May 09, 2006

Who is the real relic and who is still relevant? The Electoral College vs. 3 Electoral Losers

Apparently, three political relics who lost their last campaign over 25 years ago, John Anderson (yes, he’s still alive), Birch Byah (father of Evan) and John Buchanan are leading a movement to legalize vote stealing in an attempt to undermine the Electoral College created by our Founding Fathers in the U.S. Constitution. The “Campaign for the National Popular Vote” is an attempt, without amendment, to change our system by forcing electors to ignore the will of the people of their state and vote for the person who the state believes won the nationwide popular vote.

Phyllis Schlafly has an excellent article today on the Townhall website about this movement. Here are a few key quotes, but I strongly suggest that one read the full article:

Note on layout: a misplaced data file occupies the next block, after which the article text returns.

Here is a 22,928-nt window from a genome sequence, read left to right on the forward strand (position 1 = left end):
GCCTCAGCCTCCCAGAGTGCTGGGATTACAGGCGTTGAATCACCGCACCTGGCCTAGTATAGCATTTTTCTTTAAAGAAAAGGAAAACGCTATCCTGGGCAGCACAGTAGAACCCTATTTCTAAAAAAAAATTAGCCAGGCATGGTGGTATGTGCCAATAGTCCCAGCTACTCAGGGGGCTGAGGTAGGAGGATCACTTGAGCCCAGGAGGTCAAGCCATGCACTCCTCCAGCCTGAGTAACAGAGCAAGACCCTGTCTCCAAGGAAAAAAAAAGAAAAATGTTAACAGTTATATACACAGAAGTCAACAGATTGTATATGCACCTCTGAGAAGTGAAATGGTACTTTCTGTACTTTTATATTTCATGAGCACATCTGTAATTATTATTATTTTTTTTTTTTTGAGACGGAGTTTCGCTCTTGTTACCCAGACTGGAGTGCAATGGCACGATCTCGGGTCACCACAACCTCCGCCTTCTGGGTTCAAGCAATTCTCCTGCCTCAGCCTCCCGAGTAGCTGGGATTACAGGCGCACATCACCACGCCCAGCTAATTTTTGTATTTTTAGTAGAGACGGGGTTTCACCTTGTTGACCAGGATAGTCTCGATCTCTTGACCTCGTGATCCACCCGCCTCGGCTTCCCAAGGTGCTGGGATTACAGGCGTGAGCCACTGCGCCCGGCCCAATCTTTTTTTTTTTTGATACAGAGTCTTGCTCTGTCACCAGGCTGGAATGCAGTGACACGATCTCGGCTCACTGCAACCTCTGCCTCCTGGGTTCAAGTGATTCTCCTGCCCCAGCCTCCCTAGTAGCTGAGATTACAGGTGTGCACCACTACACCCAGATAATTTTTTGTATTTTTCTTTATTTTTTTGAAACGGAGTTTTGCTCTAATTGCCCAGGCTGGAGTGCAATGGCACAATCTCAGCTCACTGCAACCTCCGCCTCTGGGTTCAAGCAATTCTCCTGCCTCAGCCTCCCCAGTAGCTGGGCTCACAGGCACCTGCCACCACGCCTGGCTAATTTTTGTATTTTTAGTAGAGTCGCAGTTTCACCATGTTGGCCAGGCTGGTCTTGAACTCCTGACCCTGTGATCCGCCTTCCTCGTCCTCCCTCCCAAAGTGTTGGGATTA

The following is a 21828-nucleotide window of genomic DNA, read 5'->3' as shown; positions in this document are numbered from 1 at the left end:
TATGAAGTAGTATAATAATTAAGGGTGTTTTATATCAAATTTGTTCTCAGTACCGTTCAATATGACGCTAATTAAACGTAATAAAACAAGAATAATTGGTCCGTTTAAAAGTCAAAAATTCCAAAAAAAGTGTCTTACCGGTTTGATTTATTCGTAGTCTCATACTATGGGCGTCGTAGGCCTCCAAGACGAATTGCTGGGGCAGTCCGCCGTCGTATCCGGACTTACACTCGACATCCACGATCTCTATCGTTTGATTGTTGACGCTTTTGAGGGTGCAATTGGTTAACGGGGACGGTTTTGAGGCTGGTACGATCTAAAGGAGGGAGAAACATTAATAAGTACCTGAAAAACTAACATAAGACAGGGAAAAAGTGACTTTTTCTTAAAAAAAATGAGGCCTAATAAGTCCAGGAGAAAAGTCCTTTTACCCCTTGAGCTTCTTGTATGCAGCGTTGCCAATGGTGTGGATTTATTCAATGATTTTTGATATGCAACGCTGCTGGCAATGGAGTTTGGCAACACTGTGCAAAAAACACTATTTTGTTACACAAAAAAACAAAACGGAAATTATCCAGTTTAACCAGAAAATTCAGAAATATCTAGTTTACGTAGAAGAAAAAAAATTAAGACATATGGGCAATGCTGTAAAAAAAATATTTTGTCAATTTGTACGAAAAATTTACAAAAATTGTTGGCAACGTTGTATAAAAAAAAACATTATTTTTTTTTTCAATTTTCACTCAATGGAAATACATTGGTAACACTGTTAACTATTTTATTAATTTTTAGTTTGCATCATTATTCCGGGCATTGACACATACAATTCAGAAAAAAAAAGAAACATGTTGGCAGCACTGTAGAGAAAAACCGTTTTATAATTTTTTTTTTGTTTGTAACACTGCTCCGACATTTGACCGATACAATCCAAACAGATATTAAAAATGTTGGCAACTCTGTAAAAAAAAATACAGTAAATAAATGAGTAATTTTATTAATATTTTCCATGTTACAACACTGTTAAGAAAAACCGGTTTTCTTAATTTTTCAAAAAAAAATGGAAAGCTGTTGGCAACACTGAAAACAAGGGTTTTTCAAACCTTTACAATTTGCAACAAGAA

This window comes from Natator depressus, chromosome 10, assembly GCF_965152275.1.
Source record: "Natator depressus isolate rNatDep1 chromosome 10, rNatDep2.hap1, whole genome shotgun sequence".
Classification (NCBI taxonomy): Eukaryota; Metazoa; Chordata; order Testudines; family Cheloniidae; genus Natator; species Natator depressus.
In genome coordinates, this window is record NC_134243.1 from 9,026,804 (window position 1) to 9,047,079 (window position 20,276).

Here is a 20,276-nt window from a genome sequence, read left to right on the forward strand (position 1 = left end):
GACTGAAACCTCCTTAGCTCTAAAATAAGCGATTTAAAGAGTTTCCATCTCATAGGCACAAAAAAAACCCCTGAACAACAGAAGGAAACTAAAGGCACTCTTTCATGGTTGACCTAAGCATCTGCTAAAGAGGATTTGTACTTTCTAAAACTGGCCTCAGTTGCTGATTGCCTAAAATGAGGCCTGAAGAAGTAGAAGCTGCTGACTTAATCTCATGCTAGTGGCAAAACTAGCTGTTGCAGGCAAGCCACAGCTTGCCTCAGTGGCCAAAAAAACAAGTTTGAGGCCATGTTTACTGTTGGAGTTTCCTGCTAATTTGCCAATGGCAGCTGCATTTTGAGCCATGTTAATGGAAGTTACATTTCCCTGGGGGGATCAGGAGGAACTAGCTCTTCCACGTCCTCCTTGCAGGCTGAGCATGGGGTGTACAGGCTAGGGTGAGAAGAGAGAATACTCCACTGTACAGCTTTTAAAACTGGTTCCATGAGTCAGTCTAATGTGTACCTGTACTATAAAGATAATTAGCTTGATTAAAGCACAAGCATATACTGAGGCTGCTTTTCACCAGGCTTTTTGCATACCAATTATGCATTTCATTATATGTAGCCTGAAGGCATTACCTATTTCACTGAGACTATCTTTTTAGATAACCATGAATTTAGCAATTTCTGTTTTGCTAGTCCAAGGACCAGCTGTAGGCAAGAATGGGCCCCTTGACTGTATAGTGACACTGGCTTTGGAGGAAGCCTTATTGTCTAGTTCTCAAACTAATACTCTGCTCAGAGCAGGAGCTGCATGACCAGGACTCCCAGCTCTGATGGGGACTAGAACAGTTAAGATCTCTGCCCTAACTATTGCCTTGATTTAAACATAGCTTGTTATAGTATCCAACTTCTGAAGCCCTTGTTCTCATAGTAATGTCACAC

“It's ridiculous and un-American to try to force electors to vote against their constituents. Yet the campaign proposes requiring a state like Louisiana to vote for the candidate who won in other states such as New York…The Electoral College is the successful vehicle by which a presidential candidate achieves a majority in a functioning political process…Because of third parties, we've had many elections (including three of the last four) when no presidential candidate received a popular-vote majority. Abraham Lincoln won less than 40 percent of the popular vote and relied on his Electoral College majority for his authority…most elections are very close [and that fact] makes the Electoral College particularly advantageous. With our loose election procedures (that need to be reformed in several ways), it's easy to make credible charges of election fraud…An allegation of voter fraud in one state would begin a fatal chain reaction of challenges and recounts… Big-city machines would take over, and candidates from California or New York would enjoy a built-in advantage... The campaign proposal would also eliminate the constitutional role of Congress in dealing with the occasional happenstance of a candidate failing to get a majority of Electoral College votes. The Constitution dealt adequately with this problem in 1824.”